The recent allegations against Cinefamily’s management team suggest that critics need to clean up their own backyard before taking on Hollywood.
For nearly a decade now, the Los Angeles film community has been gifted with the incredible programming of The Cinefamily, a not-for-profit movie theater focusing on a wide variety of archival and avant garde film screenings. Calling the historic Silent Movie Theatre its home, Cinefamily has served as a valuable connection point between the Los Angeles film industry and a community of cinephiles, bringing together filmmakers and film lovers and – for those who spend months or years on the Cinefamily staff – a valuable introduction to the exhibition and film festival scene. Sadly, that is not where the story ends: it seems that Cinefamily has also been the site of a troubling and perhaps dangerous work environment, the full breadth of which is now being seen by the public for the first time.
On Monday of this past week, an anonymous email started making the rounds that made some serious allegations against several key members of the Cinefamily management team. The email, which you can read below, singled out both Shadie Einashai, VP of the Board of Directors, and Hadrian Belove, Executive Creative Director, as engaging in a “deep seated pattern” of sexual harassment and abuse against young female volunteers and interns at the organization. Included in the email were copies of court documents accusing Belove of abusing his position of power with the organization; the email writer also noted that this email represented a “small part of a larger story.” Owing to Cinefamily’s cache within the Los Angeles film scene, the story quickly went the Film Twitter version of viral:
In the days that followed, many former Cinefamily volunteers and employees took to social media to corroborate some of the email’s allegations with their own firsthand experiences. Some of the most damning quotes, however, were collected by Jezebel in an interview with former Cinefamily employees, who spoke on the record about the toxic culture they experience at the highest levels of the organization. Ellie O’Brien, a Senior Theater Manager with the company, described a situation where she was privately reprimanded for removing an abusive patron from a screening by both Belove and Executive Managing Director Trevor Jones. Karina Chacham, a former Cinefamily volunteer, was particularly blunt: “It’s like [Belove] made Cinefamily to try and make a cult where he could fuck every girl that came in.”
The widespread nature of the allegations made it particularly hard to ignore, and by Wednesday afternoon, it was announced that Einashai and Belove had stepped down from their respective positions with the organization. Cinefamily released an official statement on social media announcing their resignations and claiming to have only received a single complaint in the past two years, a complaint that was handled to the “satisfaction of the claimant” and resolved through proper channels by Jones. Here’s the statement in its entirety:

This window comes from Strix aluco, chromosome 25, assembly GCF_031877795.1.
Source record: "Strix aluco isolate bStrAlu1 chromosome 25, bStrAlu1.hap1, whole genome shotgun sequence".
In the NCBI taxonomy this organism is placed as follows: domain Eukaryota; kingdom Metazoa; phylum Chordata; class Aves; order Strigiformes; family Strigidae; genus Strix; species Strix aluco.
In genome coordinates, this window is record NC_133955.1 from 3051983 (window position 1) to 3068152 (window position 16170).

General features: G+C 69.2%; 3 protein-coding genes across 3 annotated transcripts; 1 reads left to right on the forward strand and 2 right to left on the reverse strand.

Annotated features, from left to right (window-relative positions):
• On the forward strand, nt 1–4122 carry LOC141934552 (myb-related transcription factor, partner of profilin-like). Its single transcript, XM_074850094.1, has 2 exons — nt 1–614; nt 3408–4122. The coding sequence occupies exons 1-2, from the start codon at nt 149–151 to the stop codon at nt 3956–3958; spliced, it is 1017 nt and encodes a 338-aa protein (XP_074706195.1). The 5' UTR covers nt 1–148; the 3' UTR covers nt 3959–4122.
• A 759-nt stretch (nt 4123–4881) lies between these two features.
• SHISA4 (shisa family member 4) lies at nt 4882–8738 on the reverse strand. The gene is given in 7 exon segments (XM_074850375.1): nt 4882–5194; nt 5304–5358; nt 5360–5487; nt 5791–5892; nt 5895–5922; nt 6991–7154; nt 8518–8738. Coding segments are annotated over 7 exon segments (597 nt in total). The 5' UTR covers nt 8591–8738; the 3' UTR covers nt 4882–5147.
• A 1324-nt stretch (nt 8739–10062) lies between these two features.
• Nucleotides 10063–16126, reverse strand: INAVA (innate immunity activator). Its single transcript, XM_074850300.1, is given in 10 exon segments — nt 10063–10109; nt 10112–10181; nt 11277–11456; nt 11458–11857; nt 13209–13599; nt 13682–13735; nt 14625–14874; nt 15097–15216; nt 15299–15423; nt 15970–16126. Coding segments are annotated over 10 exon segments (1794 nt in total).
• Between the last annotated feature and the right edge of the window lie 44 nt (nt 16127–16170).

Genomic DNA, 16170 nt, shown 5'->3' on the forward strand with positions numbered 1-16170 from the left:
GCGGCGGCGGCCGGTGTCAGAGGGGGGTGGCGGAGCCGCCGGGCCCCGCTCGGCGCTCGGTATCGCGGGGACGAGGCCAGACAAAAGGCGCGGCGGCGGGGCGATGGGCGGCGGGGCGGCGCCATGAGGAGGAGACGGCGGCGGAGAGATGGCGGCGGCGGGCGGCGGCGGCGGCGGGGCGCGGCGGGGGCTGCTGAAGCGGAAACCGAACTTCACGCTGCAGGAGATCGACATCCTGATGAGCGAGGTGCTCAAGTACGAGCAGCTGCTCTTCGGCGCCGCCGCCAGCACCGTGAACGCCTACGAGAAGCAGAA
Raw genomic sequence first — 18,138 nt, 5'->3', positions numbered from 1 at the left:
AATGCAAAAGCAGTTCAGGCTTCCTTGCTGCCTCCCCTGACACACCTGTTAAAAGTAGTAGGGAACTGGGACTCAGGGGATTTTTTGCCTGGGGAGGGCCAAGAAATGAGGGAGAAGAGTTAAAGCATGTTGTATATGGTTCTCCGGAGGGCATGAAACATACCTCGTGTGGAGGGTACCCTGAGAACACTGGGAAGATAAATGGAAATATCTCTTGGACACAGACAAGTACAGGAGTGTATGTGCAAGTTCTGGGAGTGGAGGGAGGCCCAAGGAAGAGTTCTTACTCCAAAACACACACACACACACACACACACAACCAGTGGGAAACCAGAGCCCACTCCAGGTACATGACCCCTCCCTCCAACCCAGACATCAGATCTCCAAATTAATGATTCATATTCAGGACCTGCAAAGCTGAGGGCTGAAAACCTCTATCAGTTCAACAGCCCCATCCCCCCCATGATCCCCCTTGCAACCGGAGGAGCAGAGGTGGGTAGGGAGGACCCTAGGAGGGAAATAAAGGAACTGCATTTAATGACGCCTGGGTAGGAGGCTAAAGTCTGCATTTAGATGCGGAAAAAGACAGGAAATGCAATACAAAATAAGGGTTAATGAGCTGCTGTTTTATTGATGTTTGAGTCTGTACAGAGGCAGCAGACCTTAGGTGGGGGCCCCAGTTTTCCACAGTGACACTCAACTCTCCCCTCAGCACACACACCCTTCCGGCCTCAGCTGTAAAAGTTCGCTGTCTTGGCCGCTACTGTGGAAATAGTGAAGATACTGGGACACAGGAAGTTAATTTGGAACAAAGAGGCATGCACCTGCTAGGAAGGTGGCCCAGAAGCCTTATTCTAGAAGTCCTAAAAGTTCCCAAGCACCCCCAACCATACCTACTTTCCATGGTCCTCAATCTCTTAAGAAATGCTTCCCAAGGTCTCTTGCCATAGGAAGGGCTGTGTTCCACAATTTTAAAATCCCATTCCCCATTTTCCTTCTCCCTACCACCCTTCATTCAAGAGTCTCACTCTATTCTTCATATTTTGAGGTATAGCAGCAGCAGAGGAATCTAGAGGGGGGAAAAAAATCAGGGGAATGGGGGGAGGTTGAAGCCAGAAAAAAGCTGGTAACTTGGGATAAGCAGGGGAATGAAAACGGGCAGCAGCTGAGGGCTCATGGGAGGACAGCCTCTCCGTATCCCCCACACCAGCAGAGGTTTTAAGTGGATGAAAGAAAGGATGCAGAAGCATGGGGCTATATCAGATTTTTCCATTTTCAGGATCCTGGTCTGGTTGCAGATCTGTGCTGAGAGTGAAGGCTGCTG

The fallout from the allegations is still being felt by members of the Cinefamily community, including filmmakers and actors who have long associated themselves with the Cinefamily brand. As noted by IndieWire, Brie Larson – who co-founded the Women of Cinefamily collective back in 2014 – released her own statement on Wednesday of this past week, noting that these allegations were “upsetting to me personally, both as an advocate for sexual assault survivors and a member of the community.” Others have chosen to show their support for Einashai and Belove, with some offering explicit words of praise for their work at the organization while others choose a more… implicit means of conveying where their sympathies lie.
There’s a lot that can be said about the reaction to the Cinefamily allegations, but I hope that, by now, many of these talking points will be intrinsically understood by readers. That we as a culture should always give claims of sexual assault or harassment the serious consideration they deserve; that people should be praised, not shamed, for stepping forward to speak about inappropriate behavior in the workplace; and, perhaps directly related to film, that a male-dominated industry can have far-ranging ramifications beyond simply which superhero movies get made every summer. As people have pointed out, Cinefamily has close ties to some pretty important independent filmmakers, and it’s twice as hard to speak truth to power when you know that your own career aspirations can and will be directly impacted.
All of that being said, it’s worth ending on a key point here. Last weekend, Vulture film critic Angelica Jade Bastién took a fair amount of heat for a comment she made about the ongoing Joss Whedon controversy, noting that the men in her life who identified as “loud and proud” feminists tended to be “trash.” The truth is, the Belove accusations aren’t an isolated incident. Over the past few years, we’ve seen a handful of men in the film community who claim to stand for equality – filmmakers, writers, and more – face serious allegations of sexual harassment and/or abuse. So I would encourage the people reading this to think hard about what it means to be an advocate. Be critical of the people you encounter and check to make sure that their actions reflect their rhetoric. Because we cannot keep waiting for victims to come forward before we ask ourselves if the safe spaces we’ve created are really all that safe after all.